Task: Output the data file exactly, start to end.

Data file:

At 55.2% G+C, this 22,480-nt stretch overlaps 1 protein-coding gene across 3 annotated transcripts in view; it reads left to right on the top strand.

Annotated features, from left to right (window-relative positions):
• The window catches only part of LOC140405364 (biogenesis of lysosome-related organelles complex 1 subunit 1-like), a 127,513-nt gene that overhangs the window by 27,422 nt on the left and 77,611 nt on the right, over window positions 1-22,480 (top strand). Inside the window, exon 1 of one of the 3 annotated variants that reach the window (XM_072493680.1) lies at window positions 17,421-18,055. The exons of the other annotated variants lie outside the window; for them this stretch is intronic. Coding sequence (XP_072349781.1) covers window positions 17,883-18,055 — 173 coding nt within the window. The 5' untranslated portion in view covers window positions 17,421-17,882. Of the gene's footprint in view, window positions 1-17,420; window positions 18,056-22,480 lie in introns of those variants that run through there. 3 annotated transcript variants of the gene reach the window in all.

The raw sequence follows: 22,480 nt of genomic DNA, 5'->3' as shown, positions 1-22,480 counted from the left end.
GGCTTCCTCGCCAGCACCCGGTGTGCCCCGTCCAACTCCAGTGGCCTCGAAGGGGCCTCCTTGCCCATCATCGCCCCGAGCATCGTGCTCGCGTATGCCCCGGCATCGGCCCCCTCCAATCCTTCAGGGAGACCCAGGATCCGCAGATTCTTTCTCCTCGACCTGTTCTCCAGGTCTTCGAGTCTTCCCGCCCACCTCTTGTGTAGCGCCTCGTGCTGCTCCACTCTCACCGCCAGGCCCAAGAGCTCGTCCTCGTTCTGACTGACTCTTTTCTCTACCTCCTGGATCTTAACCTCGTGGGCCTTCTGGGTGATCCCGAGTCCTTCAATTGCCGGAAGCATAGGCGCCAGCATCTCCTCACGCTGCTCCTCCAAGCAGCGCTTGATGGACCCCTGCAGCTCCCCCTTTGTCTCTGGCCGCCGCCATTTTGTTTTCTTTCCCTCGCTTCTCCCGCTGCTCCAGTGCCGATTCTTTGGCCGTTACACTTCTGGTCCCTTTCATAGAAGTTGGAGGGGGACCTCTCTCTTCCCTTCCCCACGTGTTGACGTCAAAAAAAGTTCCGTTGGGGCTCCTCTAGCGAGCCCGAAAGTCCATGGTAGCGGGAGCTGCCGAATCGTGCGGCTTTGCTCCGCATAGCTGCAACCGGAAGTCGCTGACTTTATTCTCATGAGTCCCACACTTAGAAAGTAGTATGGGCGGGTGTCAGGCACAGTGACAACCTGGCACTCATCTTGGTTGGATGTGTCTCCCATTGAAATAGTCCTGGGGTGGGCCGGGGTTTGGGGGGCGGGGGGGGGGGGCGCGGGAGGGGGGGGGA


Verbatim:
At 55.2% G+C, this 22,480-nt stretch overlaps 1 protein-coding gene across 3 annotated transcripts in view; it reads left to right on the top strand.

Annotated features, from left to right (window-relative positions):
• The window catches only part of LOC140405364 (biogenesis of lysosome-related organelles complex 1 subunit 1-like), a 127,513-nt gene that overhangs the window by 27,422 nt on the left and 77,611 nt on the right, over window positions 1-22,480 (top strand). Inside the window, exon 1 of one of the 3 annotated variants that reach the window (XM_072493680.1) lies at window positions 17,421-18,055. The exons of the other annotated variants lie outside the window; for them this stretch is intronic. Coding sequence (XP_072349781.1) covers window positions 17,883-18,055 — 173 coding nt within the window. The 5' untranslated portion in view covers window positions 17,421-17,882. Of the gene's footprint in view, window positions 1-17,420; window positions 18,056-22,480 lie in introns of those variants that run through there. 3 annotated transcript variants of the gene reach the window in all.

The raw sequence follows: 22,480 nt of genomic DNA, 5'->3' as shown, positions 1-22,480 counted from the left end.
GGCTTCCTCGCCAGCACCCGGTGTGCCCCGTCCAACTCCAGTGGCCTCGAAGGGGCCTCCTTGCCCATCATCGCCCCGAGCATCGTGCTCGCGTATGCCCCGGCATCGGCCCCCTCCAATCCTTCAGGGAGACCCAGGATCCGCAGATTCTTTCTCCTCGACCTGTTCTCCAGGTCTTCGAGTCTTCCCGCCCACCTCTTGTGTAGCGCCTCGTGCTGCTCCACTCTCACCGCCAGGCCCAAGAGCTCGTCCTCGTTCTGACTGACTCTTTTCTCTACCTCCTGGATCTTAACCTCGTGGGCCTTCTGGGTGATCCCGAGTCCTTCAATTGCCGGAAGCATAGGCGCCAGCATCTCCTCACGCTGCTCCTCCAAGCAGCGCTTGATGGACCCCTGCAGCTCCCCCTTTGTCTCTGGCCGCCGCCATTTTGTTTTCTTTCCCTCGCTTCTCCCGCTGCTCCAGTGCCGATTCTTTGGCCGTTACACTTCTGGTCCCTTTCATAGAAGTTGGAGGGGGACCTCTCTCTTCCCTTCCCCACGTGTTGACGTCAAAAAAAGTTCCGTTGGGGCTCCTCTAGCGAGCCCGAAAGTCCATGGTAGCGGGAGCTGCCGAATCGTGCGGCTTTGCTCCGCATAGCTGCAACCGGAAGTCGCTGACTTTATTCTCATGAGTCCCACACTTAGAAAGTAGTATGGGCGGGTGTCAGGCACAGTGACAACCTGGCACTCATCTTGGTTGGATGTGTCTCCCATTGAAATAGTCCTGGGGTGGGCCGGGGTTTGGGGGGCGGGGGGGGGGGGCGCGGGAGGGGGGGGGA